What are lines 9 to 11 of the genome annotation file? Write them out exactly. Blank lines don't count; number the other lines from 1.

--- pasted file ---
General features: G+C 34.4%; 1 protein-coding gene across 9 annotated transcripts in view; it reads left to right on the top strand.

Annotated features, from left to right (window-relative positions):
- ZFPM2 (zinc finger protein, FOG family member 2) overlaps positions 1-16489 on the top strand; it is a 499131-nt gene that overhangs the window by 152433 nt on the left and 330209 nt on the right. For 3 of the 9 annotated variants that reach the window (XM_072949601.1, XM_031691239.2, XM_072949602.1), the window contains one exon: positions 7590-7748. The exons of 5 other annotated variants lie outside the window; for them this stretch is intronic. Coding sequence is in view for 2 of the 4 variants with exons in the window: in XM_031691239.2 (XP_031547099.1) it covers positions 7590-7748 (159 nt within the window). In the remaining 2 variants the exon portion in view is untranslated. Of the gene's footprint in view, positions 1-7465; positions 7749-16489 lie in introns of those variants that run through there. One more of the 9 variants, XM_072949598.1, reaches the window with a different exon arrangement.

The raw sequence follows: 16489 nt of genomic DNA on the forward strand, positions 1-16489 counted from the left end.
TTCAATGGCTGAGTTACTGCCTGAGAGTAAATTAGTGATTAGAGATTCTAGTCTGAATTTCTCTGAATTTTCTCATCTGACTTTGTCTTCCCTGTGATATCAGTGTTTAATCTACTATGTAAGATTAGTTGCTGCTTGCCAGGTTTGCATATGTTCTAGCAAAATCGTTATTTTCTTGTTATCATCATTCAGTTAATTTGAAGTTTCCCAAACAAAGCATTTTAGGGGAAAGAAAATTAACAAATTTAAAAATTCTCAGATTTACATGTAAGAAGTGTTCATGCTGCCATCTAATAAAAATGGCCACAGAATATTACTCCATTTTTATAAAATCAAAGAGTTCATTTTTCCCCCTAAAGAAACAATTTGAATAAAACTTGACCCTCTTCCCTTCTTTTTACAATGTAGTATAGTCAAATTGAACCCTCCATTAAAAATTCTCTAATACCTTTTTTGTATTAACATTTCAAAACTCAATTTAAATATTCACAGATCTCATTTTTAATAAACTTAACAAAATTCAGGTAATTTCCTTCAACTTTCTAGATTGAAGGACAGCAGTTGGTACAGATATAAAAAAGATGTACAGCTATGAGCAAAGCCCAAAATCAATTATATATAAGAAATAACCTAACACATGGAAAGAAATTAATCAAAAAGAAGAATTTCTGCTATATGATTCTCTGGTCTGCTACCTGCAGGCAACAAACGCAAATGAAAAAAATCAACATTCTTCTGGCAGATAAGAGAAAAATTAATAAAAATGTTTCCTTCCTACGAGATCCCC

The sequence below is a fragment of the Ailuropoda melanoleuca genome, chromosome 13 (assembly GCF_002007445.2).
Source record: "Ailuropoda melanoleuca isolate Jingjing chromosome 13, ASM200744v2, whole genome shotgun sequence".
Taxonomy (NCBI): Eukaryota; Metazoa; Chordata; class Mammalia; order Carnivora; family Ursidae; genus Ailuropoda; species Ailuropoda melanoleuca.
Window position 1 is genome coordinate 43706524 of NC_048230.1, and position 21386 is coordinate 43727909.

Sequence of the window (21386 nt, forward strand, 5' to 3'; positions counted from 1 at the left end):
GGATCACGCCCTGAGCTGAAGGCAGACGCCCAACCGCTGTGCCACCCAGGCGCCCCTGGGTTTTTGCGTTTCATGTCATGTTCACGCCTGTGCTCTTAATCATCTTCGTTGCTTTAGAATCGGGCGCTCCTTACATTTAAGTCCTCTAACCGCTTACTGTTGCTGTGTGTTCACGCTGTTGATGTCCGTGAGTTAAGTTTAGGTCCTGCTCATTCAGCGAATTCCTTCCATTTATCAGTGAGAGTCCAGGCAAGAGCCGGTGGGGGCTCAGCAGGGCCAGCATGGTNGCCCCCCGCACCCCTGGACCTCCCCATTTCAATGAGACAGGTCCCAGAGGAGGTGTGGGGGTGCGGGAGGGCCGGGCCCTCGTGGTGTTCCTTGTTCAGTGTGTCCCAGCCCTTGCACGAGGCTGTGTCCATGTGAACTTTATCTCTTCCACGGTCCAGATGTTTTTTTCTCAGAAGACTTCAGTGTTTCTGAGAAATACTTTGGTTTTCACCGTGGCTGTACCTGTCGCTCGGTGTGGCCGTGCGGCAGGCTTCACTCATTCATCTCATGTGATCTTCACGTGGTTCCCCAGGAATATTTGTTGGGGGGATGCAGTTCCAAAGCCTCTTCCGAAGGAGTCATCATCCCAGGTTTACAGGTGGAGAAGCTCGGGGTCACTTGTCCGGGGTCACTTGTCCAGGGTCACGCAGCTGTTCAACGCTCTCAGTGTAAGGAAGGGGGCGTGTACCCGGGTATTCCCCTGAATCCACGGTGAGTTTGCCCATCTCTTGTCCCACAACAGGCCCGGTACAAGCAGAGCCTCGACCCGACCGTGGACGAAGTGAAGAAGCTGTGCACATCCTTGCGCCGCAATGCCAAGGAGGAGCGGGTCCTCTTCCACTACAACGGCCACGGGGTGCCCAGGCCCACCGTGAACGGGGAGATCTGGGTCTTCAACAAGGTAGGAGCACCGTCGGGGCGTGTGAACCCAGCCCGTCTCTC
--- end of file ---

Window position 1 is genome coordinate 43706524 of NC_048230.1, and position 21386 is coordinate 43727909.

Sequence of the window (21386 nt, forward strand, 5' to 3'; positions counted from 1 at the left end):
GGATCACGCCCTGAGCTGAAGGCAGACGCCCAACCGCTGTGCCACCCAGGCGCCCCTGGGTTTTTGCGTTTCATGTCATGTTCACGCCTGTGCTCTTAATCATCTTCGTTGCTTTAGAATCGGGCGCTCCTTACATTTAAGTCCTCTAACCGCTTACTGTTGCTGTGTGTTCACGCTGTTGATGTCCGTGAGTTAAGTTTAGGTCCTGCTCATTCAGCGAATTCCTTCCATTTATCAGTGAGAGTCCAGGCAAGAGCCGGTGGGGGCTCAGCAGGGCCAGCATGGTNGCCCCCCGCACCCCTGGACCTCCCCATTTCAATGAGACAGGTCCCAGAGGAGGTGTGGGGGTGCGGGAGGGCCGGGCCCTCGTGGTGTTCCTTGTTCAGTGTGTCCCAGCCCTTGCACGAGGCTGTGTCCATGTGAACTTTATCTCTTCCACGGTCCAGATGTTTTTTTCTCAGAAGACTTCAGTGTTTCTGAGAAATACTTTGGTTTTCACCGTGGCTGTACCTGTCGCTCGGTGTGGCCGTGCGGCAGGCTTCACTCATTCATCTCATGTGATCTTCACGTGGTTCCCCAGGAATATTTGTTGGGGGGATGCAGTTCCAAAGCCTCTTCCGAAGGAGTCATCATCCCAGGTTTACAGGTGGAGAAGCTCGGGGTCACTTGTCCGGGGTCACTTGTCCAGGGTCACGCAGCTGTTCAACGCTCTCAGTGTAAGGAAGGGGGCGTGTACCCGGGTATTCCCCTGAATCCACGGTGAGTTTGCCCATCTCTTGTCCCACAACAGGCCCGGTACAAGCAGAGCCTCGACCCGACCGTGGACGAAGTGAAGAAGCTGTGCACATCCTTGCGCCGCAATGCCAAGGAGGAGCGGGTCCTCTTCCACTACAACGGCCACGGGGTGCCCAGGCCCACCGTGAACGGGGAGATCTGGGTCTTCAACAAGGTAGGAGCACCGTCGGGGCGTGTGAACCCAGCCCGTCTCTC